1. US Supreme Court sets deadline for travel ban filings

US Supreme Court sets deadline for travel ban filings

The court announced yesterday a deadline of 3:00 PM on June 12 to address the Justice Department's filings on Thursday night urging the high court to review the legality of the travel ban and to allow it to go into force while the litigation goes forward.

By: | Washington | Published: June 3, 2017 1:49 PM
US Supreme Court, travel ban, Trump administration, Justice Department The US Supreme Court has set a 10-day deadline for the challengers of President Donald Trump’s controversial travel ban on citizens from six Muslim- majority countries to respond to the government’s emergency request to let the order take effect. (Reuters)

The US Supreme Court has set a 10-day deadline for the challengers of President Donald Trump’s controversial travel ban on citizens from six Muslim- majority countries to respond to the government’s emergency request to let the order take effect. The court announced yesterday a deadline of 3:00 PM on June 12 to address the Justice Department’s filings on Thursday night urging the high court to review the legality of the travel ban and to allow it to go into force while the litigation goes forward.

A key part of the order — a 90-day suspension of issuance of visas to citizens of six majority-Muslim countries (Iran, Libya, Somalia, Sudan, Syria and Yemen) — is currently blocked by two different district courts, one in Maryland and the other in Hawaii, the Politico reported.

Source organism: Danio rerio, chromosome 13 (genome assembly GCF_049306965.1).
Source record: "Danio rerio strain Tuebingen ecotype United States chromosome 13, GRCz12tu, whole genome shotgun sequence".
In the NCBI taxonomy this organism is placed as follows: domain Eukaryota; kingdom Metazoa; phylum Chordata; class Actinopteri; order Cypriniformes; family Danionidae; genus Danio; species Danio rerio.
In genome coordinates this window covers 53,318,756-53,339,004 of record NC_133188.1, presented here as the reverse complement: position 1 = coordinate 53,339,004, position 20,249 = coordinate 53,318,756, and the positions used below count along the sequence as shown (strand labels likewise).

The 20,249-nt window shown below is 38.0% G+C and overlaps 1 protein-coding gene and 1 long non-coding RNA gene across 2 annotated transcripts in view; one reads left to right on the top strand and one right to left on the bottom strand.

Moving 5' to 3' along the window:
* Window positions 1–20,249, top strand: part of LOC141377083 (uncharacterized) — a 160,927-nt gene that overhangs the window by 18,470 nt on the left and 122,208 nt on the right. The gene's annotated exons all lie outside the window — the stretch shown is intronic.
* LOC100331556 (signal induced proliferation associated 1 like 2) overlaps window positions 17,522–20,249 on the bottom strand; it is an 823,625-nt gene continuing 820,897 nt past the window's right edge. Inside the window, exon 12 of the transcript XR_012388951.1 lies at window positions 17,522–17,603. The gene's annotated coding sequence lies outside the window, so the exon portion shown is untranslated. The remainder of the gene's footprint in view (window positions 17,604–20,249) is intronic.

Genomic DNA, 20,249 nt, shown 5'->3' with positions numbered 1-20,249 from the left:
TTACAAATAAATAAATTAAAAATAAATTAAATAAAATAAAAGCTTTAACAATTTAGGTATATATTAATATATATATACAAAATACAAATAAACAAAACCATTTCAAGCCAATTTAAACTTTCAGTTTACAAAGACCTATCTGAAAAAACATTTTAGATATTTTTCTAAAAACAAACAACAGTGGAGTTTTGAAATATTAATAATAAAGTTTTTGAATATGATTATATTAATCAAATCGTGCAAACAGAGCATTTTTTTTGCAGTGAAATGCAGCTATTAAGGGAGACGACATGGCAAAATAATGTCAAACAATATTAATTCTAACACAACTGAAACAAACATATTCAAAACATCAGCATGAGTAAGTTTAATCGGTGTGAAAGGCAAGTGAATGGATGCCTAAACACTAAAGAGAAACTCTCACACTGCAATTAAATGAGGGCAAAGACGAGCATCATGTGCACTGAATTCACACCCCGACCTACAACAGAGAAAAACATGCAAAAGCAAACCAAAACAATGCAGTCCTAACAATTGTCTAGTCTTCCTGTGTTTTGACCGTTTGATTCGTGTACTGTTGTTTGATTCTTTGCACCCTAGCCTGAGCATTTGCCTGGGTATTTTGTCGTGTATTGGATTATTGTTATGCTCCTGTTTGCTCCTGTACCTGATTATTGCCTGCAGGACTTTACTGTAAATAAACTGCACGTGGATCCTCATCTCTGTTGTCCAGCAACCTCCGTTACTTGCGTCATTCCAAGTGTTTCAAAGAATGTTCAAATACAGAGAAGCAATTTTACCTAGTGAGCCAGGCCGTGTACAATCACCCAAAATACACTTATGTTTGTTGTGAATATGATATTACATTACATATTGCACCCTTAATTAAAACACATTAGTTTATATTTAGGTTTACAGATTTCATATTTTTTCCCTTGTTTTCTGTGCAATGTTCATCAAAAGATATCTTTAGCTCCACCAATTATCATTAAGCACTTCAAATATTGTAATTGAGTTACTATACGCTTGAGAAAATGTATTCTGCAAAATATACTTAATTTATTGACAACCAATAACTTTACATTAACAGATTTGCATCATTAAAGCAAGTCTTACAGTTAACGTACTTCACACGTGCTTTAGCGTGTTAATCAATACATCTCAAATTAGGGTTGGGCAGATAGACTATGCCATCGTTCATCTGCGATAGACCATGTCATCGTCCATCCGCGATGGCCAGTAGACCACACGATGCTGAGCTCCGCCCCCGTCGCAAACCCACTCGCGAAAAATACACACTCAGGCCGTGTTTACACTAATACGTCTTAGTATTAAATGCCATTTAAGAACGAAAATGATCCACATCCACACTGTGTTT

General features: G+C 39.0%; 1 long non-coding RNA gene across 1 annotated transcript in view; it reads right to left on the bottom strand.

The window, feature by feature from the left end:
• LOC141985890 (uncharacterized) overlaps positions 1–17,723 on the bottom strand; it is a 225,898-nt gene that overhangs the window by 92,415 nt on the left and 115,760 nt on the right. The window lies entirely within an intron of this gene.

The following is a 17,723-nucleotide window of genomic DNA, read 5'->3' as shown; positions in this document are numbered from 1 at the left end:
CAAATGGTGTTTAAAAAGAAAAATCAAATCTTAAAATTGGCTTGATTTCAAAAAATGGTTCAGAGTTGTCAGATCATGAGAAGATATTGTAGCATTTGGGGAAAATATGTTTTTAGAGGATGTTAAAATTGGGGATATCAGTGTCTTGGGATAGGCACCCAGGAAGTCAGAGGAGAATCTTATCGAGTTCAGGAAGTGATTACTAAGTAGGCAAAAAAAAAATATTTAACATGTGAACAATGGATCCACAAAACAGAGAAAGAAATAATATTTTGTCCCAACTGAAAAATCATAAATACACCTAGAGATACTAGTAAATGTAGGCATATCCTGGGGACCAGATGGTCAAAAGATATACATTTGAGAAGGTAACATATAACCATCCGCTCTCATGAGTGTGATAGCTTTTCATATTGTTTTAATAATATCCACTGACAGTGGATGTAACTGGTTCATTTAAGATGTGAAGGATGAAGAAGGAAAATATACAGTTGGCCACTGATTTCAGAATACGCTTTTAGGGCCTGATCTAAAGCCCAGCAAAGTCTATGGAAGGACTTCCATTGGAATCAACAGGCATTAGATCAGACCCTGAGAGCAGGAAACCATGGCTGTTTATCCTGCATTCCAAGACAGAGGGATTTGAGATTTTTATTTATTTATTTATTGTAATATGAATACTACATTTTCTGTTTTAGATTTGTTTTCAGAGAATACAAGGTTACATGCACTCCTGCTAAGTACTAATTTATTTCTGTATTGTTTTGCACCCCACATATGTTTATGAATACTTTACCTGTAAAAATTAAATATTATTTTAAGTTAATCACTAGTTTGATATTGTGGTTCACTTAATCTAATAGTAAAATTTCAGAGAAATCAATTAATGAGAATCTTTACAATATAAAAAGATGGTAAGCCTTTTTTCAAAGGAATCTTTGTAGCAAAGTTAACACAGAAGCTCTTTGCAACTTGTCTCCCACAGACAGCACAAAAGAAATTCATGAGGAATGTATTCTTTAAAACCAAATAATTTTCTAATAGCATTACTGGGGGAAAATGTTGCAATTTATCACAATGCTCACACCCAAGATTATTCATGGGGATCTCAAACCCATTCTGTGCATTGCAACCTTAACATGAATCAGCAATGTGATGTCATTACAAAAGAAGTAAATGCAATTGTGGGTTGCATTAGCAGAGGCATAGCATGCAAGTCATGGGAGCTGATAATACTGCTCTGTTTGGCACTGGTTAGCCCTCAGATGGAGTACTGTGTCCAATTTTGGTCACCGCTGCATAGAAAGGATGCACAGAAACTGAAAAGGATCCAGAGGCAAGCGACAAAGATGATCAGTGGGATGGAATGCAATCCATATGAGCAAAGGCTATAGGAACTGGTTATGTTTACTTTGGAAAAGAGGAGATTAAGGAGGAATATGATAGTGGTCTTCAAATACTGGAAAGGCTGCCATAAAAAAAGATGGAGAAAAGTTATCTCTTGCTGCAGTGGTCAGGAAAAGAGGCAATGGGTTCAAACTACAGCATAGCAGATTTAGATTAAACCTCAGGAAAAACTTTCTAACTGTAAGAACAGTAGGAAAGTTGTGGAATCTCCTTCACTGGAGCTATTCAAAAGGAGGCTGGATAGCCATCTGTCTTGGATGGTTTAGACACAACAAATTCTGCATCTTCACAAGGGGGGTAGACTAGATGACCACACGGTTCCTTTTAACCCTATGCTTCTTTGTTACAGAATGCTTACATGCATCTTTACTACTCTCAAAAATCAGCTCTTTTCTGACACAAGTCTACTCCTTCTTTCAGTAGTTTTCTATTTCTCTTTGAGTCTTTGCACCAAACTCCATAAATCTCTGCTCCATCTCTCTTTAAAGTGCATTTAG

The Hawaii order also blocked a 120-day halt Trump planned to refugee admissions to the US from around the globe. Last week, the 4th Circuit Court of Appeals voted, 10-3, to uphold the Maryland-based judge’s injunction.

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A three-judge panel of the 9th Circuit is considering the Hawaii injunction but has not yet ruled on it. Trump’s March order was his second go-round on the travel ban. The first one, issued in January, was quickly halted by courts after the initial implementation of the directive prompted chaos at various US airports.

After the 9th Circuit failed to revive the order, Trump decided to re-draft it rather than taking the issue to the Supreme Court at that time. The Trump administration had yesterday urged the SC to reinstate its travel ban, elevating a divisive legal battle involving national security and religious discrimination.

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